In Gilroy, California, one high school that closed its doors Friday said it would reschedule final exams that were expected to take place the same day to January.

According to the Associated Press, several other districts in Arizona, Connecticut, Illinois, Montana, New York, and Pennsylvania stationed more police officers at their schools Friday.

Viral Misinformation or Legitimate Warnings?

As The Verge notes, “The reports of threats on TikTok may be self-perpetuating.”

For example, many of the videos online may have been created in response to initial warnings as more people hopped onto the trend. Amid school cancellations, videos have continued to sprout up — many awash with both rumors and factual information.

 “I’m scared off my ass, what do I do???”  one TikTok user said in a now-deleted video, according to People. 

“The post is vague and not directed at a specific school, and is circulating around school districts across the country,” Chicago Public Schools said in a letter, though it did not identify any specific post. “Please do not re-share any suspicious or concerning posts on social media.”

According to Dr. Amy Klinger, the director of programs for the nonprofit Educator’s School Safety Network, “This is not 2021 phenomenon.”

Instead, she told The Today Show that her network has been tracking school shooting threats since 2013, and she noted that in recent years, they’ve become more prominent on social media. 

“It’s not just somebody in a classroom of 15 people hearing someone make a threat,” she said. “It’s 15,000 people on social media, because it gets passed around and it becomes larger and larger and larger.”

See what others are saying: (The Verge) (Associated Press) (People)

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Jake Paul Says He “Can’t Get Cancelled” as a Boxer



The controversial YouTuber opened up about what it has been like to go from online fame to professional boxing.

The New Yorker Profiles Jake Paul

YouTuber and boxer Jake Paul talked about his career switch, reputation, and cancel culture in a profile published Monday in The New Yorker. 

While Paul rose to fame as the Internet’s troublemaker, he now spends most of his time in the ring. He told the outlet that one difference between YouTube and boxing is that his often controversial reputation lends better to his new career. 

“One thing that is great about being a fighter is, like, you can’t get cancelled,” Paul said. The profile noted that the sport often rewards and even encourages some degree of bad behavior.

“I’m not a saint,” Paul later continued. “I’m also not a bad guy, but I can very easily play the role.”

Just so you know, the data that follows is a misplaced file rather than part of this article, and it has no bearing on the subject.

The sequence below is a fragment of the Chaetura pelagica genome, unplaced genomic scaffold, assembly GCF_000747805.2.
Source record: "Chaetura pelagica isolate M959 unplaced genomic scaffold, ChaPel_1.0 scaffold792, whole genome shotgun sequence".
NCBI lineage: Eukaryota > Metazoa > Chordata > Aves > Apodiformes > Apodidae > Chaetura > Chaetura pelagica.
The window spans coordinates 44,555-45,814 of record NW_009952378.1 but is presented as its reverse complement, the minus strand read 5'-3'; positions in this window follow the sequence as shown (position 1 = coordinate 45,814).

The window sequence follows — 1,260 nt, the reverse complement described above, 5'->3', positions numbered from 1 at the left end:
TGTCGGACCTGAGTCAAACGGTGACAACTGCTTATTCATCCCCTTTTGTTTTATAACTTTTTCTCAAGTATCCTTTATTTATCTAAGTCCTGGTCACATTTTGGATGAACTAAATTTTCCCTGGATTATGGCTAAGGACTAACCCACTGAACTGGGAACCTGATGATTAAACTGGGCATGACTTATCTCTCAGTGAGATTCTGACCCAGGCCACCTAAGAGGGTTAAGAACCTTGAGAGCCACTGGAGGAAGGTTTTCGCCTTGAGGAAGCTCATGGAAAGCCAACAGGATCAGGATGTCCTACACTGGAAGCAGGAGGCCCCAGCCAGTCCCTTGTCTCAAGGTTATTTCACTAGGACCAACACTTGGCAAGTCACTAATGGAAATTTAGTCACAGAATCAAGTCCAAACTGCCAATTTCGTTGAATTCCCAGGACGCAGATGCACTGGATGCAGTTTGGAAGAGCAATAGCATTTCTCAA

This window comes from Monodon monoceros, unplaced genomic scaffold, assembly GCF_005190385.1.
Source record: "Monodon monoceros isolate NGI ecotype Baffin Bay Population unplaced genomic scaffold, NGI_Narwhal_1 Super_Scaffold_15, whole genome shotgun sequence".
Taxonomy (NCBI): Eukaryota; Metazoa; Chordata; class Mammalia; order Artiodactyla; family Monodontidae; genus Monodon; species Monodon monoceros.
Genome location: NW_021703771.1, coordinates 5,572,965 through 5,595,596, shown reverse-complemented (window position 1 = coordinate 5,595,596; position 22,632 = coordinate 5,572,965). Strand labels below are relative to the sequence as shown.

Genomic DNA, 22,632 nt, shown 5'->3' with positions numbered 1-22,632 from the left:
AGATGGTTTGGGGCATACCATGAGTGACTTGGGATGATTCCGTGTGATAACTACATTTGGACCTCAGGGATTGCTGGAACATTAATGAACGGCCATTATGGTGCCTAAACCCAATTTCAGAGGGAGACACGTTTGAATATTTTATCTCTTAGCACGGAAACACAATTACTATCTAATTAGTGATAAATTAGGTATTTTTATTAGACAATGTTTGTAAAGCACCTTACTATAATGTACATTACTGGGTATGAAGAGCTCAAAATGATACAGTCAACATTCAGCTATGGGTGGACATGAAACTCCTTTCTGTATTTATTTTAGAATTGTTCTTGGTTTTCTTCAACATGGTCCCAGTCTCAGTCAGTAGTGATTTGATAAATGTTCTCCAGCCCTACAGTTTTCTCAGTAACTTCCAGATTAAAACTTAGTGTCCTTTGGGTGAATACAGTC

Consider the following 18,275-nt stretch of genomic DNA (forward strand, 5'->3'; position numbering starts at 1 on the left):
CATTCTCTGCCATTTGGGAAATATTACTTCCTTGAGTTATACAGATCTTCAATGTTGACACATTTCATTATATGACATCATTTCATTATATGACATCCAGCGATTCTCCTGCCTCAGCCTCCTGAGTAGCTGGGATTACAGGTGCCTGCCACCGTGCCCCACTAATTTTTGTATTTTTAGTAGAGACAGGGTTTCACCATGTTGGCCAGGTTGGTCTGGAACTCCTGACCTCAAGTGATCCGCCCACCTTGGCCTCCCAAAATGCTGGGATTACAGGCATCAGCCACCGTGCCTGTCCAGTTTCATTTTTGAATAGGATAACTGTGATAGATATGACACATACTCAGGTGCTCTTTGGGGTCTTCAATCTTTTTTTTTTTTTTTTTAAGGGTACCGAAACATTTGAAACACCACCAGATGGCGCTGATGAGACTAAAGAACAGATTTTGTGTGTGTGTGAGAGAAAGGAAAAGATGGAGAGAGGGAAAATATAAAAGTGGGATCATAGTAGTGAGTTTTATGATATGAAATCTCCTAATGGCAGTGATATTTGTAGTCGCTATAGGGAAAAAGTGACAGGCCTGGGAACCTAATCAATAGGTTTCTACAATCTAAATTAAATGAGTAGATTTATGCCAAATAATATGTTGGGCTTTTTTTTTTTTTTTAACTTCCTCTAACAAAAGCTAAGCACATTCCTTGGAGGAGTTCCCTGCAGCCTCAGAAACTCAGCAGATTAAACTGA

Paul also said the other difference between his time online and his time in boxing is the level of work. While he says he trains hard, he confessed that there was something more challenging about making regular YouTube content. 

“Being an influencer was almost harder than being a boxer,” he told The New Yorker. “You wake up in the morning and you’re, like, Damn, I have to create fifteen minutes of amazing content, and I have twelve hours of sunlight.”

Jake Paul Vs. Tommy Fury

The New Yorker profile came just after it was announced over the weekend Paul will be fighting boxer Tommy Fury in an 8-round cruiserweight fight on Showtime in December. 

“It’s time to kiss ur last name and ur family’s boxing legacy goodbye,” Paul tweeted. “DEC 18th I’m changing this wankers name to Tommy Fumbles and celebrating with Tom Brady.”

Both Paul and Fury are undefeated, according to ESPN. Like Paul, Fury has found fame outside of the sport. He has become a reality TV star in the U.K. after appearing on the hit show “Love Island.”

See what others are saying: (The New Yorker) (Dexerto) (ESPN)

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Hackers Hit Twitch Again, This Time Replacing Backgrounds With Image of Jeff Bezos



The hack appears to be a form of trolling, though it’s possible that the infiltrators were able to uncover a security flaw while reviewing Twitch’s newly-leaked source code.

Bezos Prank

Hackers targeted Twitch for a second time this week, but rather than leaking sensitive information, the infiltrators chose to deface the platform on Friday by swapping multiple background images with a photo of former Amazon CEO Jeff Bezos. 

According to those who saw the replaced images firsthand, the hack appears to have mostly — and possibly only — affected game directory headers. Though the incident appears to be nothing more than a surface-level prank, as Amazon owns Twitch, it could potentially signal greater security flaws. 

For example, it’s possible the hackers could have used leaked internal security data from earlier this week to discover a network vulnerability and sneak into the platform. 

The latest jab at the platforms came after Twitch assured its users it has seen “no indication” that their login credentials were stolen during the first hack. Still, concerns have remained regarding the potential for others to now spot cracks in Twitch’s security systems.

It’s also possible the Bezos hack resulted from what’s known as “cache poisoning,” which, in this case, would refer to a more limited form of hacking that allowed the infiltrators to manipulate similar images all at once. If true, the hackers likely would not have been able to access Twitch’s back end. 

The photo changes only lasted several hours before being returned to their previous conditions. 

First Twitch Hack 

Despite suspicions and concerns, it’s unclear whether the Bezos hack is related to the major leak of Twitch’s internal data that was posted to 4chan on Wednesday.

That leak exposed Twitch’s full source code — including its security tools — as well as data on how much Twitch has individually paid every single streamer on the platform since August 2019. 

It also revealed Amazon’s at least partially developed plans for a cloud-based gaming library, codenamed Vapor, which would directly compete with the massively popular library known as Steam.

Even though Twitch has said its login credentials appear to be secure, it announced Thursday that it has reset all stream keys “out of an abundance of caution.” Users are still being urged to change their passwords and update or implement two-factor authentication if they haven’t already. 

See what others are saying: (The Verge) (Forbes) (CNET)